By Michael Foster

One of the most astounding things about the modern world is just how much data we capture every day. For instance, most of the photographs taken in human history have been taken in the last five years, even though the camera was invented over a century ago. And the only reason there are so many more pictures now is that cameras are ubiquitous – it’s easy to take a quick snap of your lunch, so why not?

And it’s almost as easy to share that picture with your friends, family and strangers. And in turn, it’s easy for them to share that picture. It’s a bit harder – but not impossible – to track who shares what pictures of what foods to whom and collect those statistics in a database.

That’s where things get fuzzy.

If we could collect all of the pictures of all of the lunches in the world and put them all into one giant database, what could we do with that data? Obviously, provided we had the right technology, we could see what food everyone in the database had eaten. Could we use that data to predict what people would have for lunch tomorrow? In a week? In a year? Could we predict what they will have for dinner? Maybe we could discern other things about them, like what kinds of cars they like to drive, their political affiliations and whether they’re single, dating, or married?

Now things are getting really fuzzy. Clearly, what you had for lunch isn’t 100 percent correlated with what your significant other looks like and the relationship between the food we eat and our political affiliations is even less obvious. What about other connections – are there statistically meaningful correlations between facts we know and facts we want to know?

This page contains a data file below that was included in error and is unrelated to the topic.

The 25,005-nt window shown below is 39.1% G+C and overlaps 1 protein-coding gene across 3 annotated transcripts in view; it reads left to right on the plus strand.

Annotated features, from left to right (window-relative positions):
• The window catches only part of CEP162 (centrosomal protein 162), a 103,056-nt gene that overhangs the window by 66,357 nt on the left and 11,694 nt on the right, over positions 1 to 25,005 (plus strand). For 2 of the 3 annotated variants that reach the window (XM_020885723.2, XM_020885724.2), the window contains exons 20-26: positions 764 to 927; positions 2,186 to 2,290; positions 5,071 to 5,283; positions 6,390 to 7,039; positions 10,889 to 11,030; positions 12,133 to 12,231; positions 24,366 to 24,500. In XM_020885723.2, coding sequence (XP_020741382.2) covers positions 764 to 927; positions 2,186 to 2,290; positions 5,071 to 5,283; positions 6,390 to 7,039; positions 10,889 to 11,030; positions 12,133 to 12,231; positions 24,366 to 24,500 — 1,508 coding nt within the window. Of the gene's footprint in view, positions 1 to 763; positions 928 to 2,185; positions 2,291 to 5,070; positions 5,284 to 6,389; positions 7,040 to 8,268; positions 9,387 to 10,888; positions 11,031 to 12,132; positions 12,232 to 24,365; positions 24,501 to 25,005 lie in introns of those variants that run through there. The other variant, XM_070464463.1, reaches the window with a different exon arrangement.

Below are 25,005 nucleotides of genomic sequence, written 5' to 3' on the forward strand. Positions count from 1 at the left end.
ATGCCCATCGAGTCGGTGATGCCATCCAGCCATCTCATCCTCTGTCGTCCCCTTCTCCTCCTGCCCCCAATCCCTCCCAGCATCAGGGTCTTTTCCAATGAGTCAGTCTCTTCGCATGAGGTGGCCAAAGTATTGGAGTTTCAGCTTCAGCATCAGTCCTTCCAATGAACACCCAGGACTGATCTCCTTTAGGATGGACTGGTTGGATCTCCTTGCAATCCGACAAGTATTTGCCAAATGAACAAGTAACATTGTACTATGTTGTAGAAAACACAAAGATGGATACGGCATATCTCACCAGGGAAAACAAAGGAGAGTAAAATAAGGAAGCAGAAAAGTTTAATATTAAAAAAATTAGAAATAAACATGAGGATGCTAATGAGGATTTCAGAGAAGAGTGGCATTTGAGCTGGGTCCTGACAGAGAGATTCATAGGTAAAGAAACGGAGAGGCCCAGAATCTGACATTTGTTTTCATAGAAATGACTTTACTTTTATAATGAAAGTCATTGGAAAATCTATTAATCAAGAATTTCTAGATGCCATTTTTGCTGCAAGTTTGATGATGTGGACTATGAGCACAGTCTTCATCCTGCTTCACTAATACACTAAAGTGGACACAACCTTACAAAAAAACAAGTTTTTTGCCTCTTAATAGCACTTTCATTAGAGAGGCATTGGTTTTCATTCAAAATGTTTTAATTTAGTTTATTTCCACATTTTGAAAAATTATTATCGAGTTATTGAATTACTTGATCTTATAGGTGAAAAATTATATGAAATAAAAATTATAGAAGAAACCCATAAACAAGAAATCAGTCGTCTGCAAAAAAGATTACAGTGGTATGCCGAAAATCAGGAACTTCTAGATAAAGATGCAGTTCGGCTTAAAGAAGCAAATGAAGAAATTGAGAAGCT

Welcome to the world of data-driven analysis.

This statistical approach to collecting large data sets has ballooned in popularity over the last decade, buoyed in large part by the proliferation of data thanks to the cellphone and always-connected computers. It has become technically simple to track what people do because they make records of what they do themselves. These actions provide the opportunity for data-driven analysis to uncover insights.

There are just two problems with this. Firstly, a lot of false positives show up when you analyze these massive data sets. And, secondly, identifying what data is predictive and what data is not is really, really difficult.

This complexity is why marketers need to learn the power and limitations of data, and that’s a key theme at this year’s DMA &THEN conference. Join us for “What Will Data Drive Next?: Future-Proofing Your Business.” Experts from Upfront Ventures, 3M, Tough Mudder and Annalect will discuss how data will drive new efficiencies and improve marketing results. They will also take a look at cutting-edge data platforms and services designed to determine what data sets are useful and which are not.

We’re seeing a massive shift in the way marketers use and think about data – attend DMA &THEN to learn what data-driven marketing executives have already learned, and how executives, consultants and analysts can use data to improve business outcomes and predict the future.

This article is brought to you by &THEN, DMA’s annual event. Click here to join the leaders of the marketing community and explore how data transforms marketing in New Orleans, October 8-10. Save over $300 when you register online.